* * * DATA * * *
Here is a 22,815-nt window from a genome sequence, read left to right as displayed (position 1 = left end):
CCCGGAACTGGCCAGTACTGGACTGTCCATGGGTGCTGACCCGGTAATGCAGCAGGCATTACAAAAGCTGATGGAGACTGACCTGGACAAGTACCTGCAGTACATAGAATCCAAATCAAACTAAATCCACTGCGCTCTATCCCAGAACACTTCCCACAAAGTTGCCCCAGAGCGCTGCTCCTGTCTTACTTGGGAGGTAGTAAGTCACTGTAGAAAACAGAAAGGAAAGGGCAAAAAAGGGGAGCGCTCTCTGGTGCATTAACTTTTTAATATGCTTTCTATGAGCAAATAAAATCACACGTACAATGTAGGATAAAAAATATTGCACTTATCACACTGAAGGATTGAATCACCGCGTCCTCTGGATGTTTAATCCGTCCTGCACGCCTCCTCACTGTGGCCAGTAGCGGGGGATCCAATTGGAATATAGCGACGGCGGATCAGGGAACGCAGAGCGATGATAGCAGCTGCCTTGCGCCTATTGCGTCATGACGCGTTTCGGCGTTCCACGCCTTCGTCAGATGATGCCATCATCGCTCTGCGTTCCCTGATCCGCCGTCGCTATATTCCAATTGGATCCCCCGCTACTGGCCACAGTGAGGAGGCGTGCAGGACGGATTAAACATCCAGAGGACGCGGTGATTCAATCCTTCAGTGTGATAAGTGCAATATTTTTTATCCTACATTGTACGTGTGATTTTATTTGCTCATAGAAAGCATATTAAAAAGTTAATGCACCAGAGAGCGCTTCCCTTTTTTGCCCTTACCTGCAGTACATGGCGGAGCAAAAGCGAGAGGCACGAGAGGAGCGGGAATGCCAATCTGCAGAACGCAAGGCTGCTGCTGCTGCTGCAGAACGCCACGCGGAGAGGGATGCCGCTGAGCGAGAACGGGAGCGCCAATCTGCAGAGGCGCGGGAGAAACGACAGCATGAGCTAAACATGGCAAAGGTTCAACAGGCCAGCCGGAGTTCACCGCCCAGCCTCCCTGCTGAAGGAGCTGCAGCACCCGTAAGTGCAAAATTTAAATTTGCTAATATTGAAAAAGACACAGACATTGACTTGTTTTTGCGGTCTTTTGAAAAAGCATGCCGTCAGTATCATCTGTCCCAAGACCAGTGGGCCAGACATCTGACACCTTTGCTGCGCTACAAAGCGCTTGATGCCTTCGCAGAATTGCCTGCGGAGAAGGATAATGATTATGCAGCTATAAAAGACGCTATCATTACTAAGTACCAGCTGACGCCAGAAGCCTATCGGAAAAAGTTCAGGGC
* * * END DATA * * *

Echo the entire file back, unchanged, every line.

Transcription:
Here is a 22,815-nt window from a genome sequence, read left to right as displayed (position 1 = left end):
CCCGGAACTGGCCAGTACTGGACTGTCCATGGGTGCTGACCCGGTAATGCAGCAGGCATTACAAAAGCTGATGGAGACTGACCTGGACAAGTACCTGCAGTACATAGAATCCAAATCAAACTAAATCCACTGCGCTCTATCCCAGAACACTTCCCACAAAGTTGCCCCAGAGCGCTGCTCCTGTCTTACTTGGGAGGTAGTAAGTCACTGTAGAAAACAGAAAGGAAAGGGCAAAAAAGGGGAGCGCTCTCTGGTGCATTAACTTTTTAATATGCTTTCTATGAGCAAATAAAATCACACGTACAATGTAGGATAAAAAATATTGCACTTATCACACTGAAGGATTGAATCACCGCGTCCTCTGGATGTTTAATCCGTCCTGCACGCCTCCTCACTGTGGCCAGTAGCGGGGGATCCAATTGGAATATAGCGACGGCGGATCAGGGAACGCAGAGCGATGATAGCAGCTGCCTTGCGCCTATTGCGTCATGACGCGTTTCGGCGTTCCACGCCTTCGTCAGATGATGCCATCATCGCTCTGCGTTCCCTGATCCGCCGTCGCTATATTCCAATTGGATCCCCCGCTACTGGCCACAGTGAGGAGGCGTGCAGGACGGATTAAACATCCAGAGGACGCGGTGATTCAATCCTTCAGTGTGATAAGTGCAATATTTTTTATCCTACATTGTACGTGTGATTTTATTTGCTCATAGAAAGCATATTAAAAAGTTAATGCACCAGAGAGCGCTTCCCTTTTTTGCCCTTACCTGCAGTACATGGCGGAGCAAAAGCGAGAGGCACGAGAGGAGCGGGAATGCCAATCTGCAGAACGCAAGGCTGCTGCTGCTGCTGCAGAACGCCACGCGGAGAGGGATGCCGCTGAGCGAGAACGGGAGCGCCAATCTGCAGAGGCGCGGGAGAAACGACAGCATGAGCTAAACATGGCAAAGGTTCAACAGGCCAGCCGGAGTTCACCGCCCAGCCTCCCTGCTGAAGGAGCTGCAGCACCCGTAAGTGCAAAATTTAAATTTGCTAATATTGAAAAAGACACAGACATTGACTTGTTTTTGCGGTCTTTTGAAAAAGCATGCCGTCAGTATCATCTGTCCCAAGACCAGTGGGCCAGACATCTGACACCTTTGCTGCGCTACAAAGCGCTTGATGCCTTCGCAGAATTGCCTGCGGAGAAGGATAATGATTATGCAGCTATAAAAGACGCTATCATTACTAAGTACCAGCTGACGCCAGAAGCCTATCGGAAAAAGTTCAGGGC